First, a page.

Can we curb HIV transmissions by purchasing generic PrEP online?

Some Canadians who can’t access PrEP are finding ways to seek alternatives

In Canada there were an estimated 16,020 people living with HIV who were undiagnosed in 2014, as well as about 2,570 new infections. That’s slightly down from the estimated 2,800 new infections in 2011, but still a cause for concern. But now there may be some signs of hope from across the pond.

Four sexual health clinics in London, UK, recently saw a significant decrease in new HIV infections among gay men, and some believe that it was due to people buying PrEP online.

This success has been largely attributed to some DIY activists in the UK and websites like PrEPster and I Want PrEP Now. They offer comprehensive information on how to buy and use generic versions of PrEP, as well as things to do before and after you start taking it.

Some Canadians have already been importing generics. So can we expect similar results here?

One site, Davie Buyers Club is doing great work by providing information on how Canadians can access generics, though he focuses on the Vancouver area. It offers an in-depth step-by-step tutorial on how to get PrEP for about $75 Canadian per month.

However, the difference between the UK and Canada is that you can’t actually have them shipped to your home since PrEP generics have not been approved by Health Canada. While Health Canada and the Canada Border Services Agency will allow you to import three months worth of PrEP, you have to carry it across the border yourself it with a copy of your prescription. So how does one get access?

According to Davie Buyers Club how it works is that you first need to get a prescription from your primary care provider so that you can order them online and import them back to Canada. You next need to get a mailbox in the United States so that you have an address to ship them to. They’re legal there because they’re FDA-approved. Davie Buyers Club provides a list of other parcel receiving services in the US depending on where you are in Canada. You then order, wait, and pick them up when they arrive.

I spoke to “Davie,” the creator of the site, who is a front line health care worker in the capacity of a doctor, nurse or a nurse practitioner (to protect his identity, he cannot specify).


Davie admits that this method benefits those who have some risk with moderate to high means, since you need a car, a passport and no prior criminal record to get PrEP this way. Those who are high risk with low means may not find this approach accessible, especially if you don’t live near a border.

“Having to go to another country to receive your medications is a significant barrier,” he says.

A personal concern I have with this method is possible interruptions in access due to issues with shipping or at customs, which can happen when ordering online. A recent cohort study in northern California showed a rise in STI rates amongst PrEP users, though the STIs are a cause for concern, what actually got my attention was that two people in the study contracted HIV during periods when their insurance lapsed, interrupting their access. Although their interruption was due to issues with insurance and not ordering online,what this tells me is that even if access changes, risky behaviour may not.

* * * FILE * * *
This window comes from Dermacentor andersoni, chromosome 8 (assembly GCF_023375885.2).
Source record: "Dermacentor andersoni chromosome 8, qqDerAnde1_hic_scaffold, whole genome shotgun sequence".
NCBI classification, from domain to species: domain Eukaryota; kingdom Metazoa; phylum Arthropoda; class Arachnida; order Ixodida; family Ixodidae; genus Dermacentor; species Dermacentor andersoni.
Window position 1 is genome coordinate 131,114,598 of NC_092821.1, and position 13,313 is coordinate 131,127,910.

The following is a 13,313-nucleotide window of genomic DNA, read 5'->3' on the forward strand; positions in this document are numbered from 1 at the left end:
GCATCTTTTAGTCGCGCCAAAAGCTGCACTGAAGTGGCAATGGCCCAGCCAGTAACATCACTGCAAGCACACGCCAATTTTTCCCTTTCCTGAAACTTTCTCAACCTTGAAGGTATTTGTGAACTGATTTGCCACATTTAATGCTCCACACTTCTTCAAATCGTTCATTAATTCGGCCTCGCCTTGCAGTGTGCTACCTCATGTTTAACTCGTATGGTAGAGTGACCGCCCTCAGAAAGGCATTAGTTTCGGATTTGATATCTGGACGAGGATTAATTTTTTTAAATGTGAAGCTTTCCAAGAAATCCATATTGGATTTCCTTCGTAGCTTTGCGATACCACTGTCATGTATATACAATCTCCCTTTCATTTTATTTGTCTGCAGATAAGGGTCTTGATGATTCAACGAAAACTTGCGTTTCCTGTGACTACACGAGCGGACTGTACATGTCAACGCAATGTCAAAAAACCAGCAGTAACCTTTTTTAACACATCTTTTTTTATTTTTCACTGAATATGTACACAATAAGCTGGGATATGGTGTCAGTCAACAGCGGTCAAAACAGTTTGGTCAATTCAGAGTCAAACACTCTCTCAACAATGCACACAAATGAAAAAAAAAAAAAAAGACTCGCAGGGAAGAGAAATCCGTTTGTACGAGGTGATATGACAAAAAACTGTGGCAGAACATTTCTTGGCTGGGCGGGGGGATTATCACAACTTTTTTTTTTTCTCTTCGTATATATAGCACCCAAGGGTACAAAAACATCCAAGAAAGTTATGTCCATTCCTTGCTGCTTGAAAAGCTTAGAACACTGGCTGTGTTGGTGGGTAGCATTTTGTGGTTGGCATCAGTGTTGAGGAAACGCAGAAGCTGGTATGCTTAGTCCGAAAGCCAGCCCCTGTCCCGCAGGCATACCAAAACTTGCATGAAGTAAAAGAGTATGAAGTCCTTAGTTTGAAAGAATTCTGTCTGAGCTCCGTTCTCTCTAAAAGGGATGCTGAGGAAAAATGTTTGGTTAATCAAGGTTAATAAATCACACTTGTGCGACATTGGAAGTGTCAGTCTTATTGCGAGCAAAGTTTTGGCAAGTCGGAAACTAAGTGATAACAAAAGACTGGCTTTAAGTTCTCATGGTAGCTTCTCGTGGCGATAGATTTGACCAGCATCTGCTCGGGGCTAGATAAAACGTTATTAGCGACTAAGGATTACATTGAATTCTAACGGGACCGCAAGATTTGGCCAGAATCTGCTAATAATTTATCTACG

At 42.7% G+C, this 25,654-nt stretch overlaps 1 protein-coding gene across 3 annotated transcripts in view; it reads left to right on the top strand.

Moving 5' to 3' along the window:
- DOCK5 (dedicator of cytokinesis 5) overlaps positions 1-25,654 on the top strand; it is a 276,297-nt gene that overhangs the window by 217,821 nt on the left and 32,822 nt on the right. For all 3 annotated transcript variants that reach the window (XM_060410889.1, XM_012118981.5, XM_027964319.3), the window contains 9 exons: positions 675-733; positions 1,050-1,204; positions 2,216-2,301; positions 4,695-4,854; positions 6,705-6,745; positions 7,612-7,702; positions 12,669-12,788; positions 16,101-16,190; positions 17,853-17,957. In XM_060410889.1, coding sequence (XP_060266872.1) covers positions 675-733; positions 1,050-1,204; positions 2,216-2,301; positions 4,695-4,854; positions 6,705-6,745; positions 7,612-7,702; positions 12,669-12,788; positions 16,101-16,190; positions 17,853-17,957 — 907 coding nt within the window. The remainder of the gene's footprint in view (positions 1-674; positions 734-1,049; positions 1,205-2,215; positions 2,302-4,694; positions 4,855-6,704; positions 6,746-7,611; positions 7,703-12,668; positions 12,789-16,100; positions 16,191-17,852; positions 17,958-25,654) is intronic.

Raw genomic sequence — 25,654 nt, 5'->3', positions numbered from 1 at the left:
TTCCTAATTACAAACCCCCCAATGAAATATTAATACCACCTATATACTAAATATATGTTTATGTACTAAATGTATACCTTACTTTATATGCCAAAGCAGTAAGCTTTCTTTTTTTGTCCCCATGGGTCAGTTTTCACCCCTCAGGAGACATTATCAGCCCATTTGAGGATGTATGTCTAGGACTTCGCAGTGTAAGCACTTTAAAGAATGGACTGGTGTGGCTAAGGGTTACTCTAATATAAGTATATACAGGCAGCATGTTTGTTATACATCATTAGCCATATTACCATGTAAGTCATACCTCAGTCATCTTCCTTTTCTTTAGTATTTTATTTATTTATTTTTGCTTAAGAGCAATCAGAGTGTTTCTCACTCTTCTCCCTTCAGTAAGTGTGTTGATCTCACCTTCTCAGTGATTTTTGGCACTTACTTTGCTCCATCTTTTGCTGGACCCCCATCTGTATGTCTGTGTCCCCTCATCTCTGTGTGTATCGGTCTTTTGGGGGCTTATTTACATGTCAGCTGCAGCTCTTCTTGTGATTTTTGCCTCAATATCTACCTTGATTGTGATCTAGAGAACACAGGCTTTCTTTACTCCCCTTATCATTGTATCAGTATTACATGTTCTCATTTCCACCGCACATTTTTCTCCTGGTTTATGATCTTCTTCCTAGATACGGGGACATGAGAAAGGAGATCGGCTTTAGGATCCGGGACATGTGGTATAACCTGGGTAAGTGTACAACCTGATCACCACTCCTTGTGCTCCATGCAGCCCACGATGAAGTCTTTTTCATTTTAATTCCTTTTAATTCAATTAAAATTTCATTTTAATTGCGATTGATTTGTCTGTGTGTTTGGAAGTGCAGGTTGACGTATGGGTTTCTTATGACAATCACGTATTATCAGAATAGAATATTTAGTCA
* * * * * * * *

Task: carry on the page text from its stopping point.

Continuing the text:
“There is always — hopefully a very small — but some level of uncertainty and I feel like it’s my job to describe the process as best and as clearly as possible, to make people follow the process to make it go as smoothly as possible,” Davie says. “I start my webpage with a disclaimer that there is an element of risk to this.”

Many may feel that ordering generic drugs online is questionable because the drugs may contain the wrong ingredients, they may be counterfeits or have toxic additives, or they may be past their expiration date. Obviously, finding a reliable source is essential.

I Want My PrEP Now only lists PrEP suppliers with first-hand accounts from people they know who claim that the sales process was straightforward and reliable. The drugs have also been tested by customers.

In 2014, Mylan, the pharmaceutical company that Davie’s website recommends, announced that it received tentative approval for its generic version of Truvada by the United States Food and Drug Administration (FDA) as an antiretroviral. Apparently it meets all safety, efficacy and manufacturing quality standards for marketing.

Last year, one sexual health clinic in central London tested drug levels of users who purchased their PrEP online from various sources; there were no counterfeits found, a promising result.

Whether to begin generics is ultimately a decision that one must make, either with the help of a primary care provider, or on their own. Though it may seem radical or even dangerous to some, the apparent success in London was because gay men defied medical advice and ordered generics anyway.

So will Canada also see a decrease in HIV transmission cases thanks to buying PrEP online?

“I don’t think we’re quite there yet,” Davie says.

Perhaps the only hope for PrEP to make an impact is to have it publically funded nationwide. Currently in Canada, only Quebec residents, people with private drug coverage that covers PrEP, students, and people who are enrolled in the First Nations and Inuit Health Care plan can access PrEP. The Canadian Drug Expert Committee recommended that Truvada be reimbursed, but one of the conditions is that Truvada’s manufacturer, Gilead, provides the drug at a reduced price. Whether Gilead will do so remains to be seen.

PrEP School runs every other Monday on Daily Xtra. Columnist Mike Miksche explores and navigates the world of sex and PrEP.

>Read more PrEP School columns here.

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Health, Opinion, PrEP School, HIV/AIDS, Media, Canada

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